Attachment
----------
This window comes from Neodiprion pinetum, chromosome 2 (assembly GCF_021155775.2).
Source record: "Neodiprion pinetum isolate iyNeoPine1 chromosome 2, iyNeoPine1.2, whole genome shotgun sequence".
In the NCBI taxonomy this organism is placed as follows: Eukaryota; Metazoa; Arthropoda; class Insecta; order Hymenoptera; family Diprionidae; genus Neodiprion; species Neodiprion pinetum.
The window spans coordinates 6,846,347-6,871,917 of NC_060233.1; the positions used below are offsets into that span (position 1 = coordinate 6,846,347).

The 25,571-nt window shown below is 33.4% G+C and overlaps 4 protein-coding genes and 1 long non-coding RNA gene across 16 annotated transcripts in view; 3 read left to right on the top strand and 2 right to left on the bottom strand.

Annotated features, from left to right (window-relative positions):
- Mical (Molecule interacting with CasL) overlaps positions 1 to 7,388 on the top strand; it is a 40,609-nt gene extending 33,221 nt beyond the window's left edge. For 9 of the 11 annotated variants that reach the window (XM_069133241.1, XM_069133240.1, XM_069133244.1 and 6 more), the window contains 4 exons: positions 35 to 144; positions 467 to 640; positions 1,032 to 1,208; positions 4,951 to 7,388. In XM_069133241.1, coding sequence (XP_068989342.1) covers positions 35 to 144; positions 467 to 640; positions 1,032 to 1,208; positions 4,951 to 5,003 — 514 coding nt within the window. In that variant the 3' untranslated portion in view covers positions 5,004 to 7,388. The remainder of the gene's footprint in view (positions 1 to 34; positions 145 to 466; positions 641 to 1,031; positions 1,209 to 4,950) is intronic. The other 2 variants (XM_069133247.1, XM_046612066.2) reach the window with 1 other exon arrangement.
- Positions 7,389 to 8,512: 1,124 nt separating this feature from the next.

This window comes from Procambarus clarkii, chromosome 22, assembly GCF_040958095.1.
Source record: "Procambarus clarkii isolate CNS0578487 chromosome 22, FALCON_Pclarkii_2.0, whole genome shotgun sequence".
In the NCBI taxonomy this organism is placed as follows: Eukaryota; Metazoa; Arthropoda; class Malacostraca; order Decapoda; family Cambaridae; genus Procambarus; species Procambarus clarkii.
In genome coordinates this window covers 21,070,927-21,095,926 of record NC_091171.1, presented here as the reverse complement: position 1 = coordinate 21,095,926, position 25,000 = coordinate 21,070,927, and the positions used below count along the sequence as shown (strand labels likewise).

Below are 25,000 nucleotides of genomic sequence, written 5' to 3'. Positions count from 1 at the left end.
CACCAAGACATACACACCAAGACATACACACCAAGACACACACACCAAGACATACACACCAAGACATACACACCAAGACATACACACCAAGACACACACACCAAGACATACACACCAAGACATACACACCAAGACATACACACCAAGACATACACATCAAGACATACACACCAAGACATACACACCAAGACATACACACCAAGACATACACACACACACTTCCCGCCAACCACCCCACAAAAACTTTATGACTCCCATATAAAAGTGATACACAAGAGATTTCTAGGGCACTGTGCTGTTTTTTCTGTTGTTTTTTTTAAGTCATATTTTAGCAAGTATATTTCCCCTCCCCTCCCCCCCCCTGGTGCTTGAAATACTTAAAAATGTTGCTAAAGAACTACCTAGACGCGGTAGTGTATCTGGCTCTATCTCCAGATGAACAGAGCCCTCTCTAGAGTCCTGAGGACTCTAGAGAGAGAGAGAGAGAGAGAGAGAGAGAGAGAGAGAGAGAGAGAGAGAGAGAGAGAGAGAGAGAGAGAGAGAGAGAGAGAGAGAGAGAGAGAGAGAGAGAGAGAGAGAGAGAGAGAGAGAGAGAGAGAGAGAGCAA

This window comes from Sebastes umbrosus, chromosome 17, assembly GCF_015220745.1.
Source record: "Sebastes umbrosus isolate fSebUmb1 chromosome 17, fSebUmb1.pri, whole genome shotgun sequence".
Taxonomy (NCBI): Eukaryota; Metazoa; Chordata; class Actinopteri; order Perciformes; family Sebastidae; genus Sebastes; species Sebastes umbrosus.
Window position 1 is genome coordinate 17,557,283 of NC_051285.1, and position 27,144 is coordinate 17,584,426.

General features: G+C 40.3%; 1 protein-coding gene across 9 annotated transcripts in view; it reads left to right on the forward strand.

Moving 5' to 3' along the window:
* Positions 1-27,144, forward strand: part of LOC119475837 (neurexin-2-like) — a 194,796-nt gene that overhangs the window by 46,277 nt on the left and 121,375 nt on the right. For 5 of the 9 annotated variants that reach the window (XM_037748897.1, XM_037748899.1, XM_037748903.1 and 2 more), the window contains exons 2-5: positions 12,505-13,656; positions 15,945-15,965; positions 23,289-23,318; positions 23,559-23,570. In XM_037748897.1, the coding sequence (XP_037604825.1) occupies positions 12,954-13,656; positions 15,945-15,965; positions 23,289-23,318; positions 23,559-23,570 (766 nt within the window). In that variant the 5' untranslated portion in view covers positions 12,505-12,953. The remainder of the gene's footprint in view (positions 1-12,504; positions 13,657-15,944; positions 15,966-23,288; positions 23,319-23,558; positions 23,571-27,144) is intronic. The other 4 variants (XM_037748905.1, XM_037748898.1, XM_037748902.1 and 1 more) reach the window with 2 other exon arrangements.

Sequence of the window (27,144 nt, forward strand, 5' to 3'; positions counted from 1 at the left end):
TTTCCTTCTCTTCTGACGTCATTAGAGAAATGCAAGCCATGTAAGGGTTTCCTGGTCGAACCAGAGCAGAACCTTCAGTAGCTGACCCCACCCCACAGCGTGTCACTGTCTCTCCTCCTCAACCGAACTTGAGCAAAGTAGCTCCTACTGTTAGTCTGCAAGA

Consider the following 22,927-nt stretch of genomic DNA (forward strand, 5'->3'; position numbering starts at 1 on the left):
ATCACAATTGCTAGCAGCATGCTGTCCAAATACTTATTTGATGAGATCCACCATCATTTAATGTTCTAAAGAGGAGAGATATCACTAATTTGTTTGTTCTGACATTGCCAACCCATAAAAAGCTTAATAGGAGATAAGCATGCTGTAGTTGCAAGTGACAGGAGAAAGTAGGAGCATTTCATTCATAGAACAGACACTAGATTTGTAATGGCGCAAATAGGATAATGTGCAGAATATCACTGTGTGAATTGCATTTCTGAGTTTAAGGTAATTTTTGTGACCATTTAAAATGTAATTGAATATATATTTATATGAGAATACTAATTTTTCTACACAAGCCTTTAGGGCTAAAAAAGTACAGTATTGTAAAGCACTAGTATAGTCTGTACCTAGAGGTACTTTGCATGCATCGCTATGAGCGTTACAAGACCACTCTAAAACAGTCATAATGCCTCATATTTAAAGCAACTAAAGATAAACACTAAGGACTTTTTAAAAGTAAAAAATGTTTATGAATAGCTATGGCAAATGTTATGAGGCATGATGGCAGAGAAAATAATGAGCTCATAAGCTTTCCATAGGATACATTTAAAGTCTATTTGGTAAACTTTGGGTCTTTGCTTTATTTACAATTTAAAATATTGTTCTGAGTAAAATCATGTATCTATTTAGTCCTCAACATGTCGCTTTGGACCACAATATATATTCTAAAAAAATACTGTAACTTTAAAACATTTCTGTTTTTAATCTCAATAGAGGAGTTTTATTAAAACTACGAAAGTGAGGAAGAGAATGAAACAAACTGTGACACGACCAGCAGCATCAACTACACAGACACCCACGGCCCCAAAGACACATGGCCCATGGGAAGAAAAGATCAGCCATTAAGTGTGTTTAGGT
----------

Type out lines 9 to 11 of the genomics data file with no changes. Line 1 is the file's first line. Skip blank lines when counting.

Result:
This window comes from Procambarus clarkii, chromosome 22, assembly GCF_040958095.1.
Source record: "Procambarus clarkii isolate CNS0578487 chromosome 22, FALCON_Pclarkii_2.0, whole genome shotgun sequence".
In the NCBI taxonomy this organism is placed as follows: Eukaryota; Metazoa; Arthropoda; class Malacostraca; order Decapoda; family Cambaridae; genus Procambarus; species Procambarus clarkii.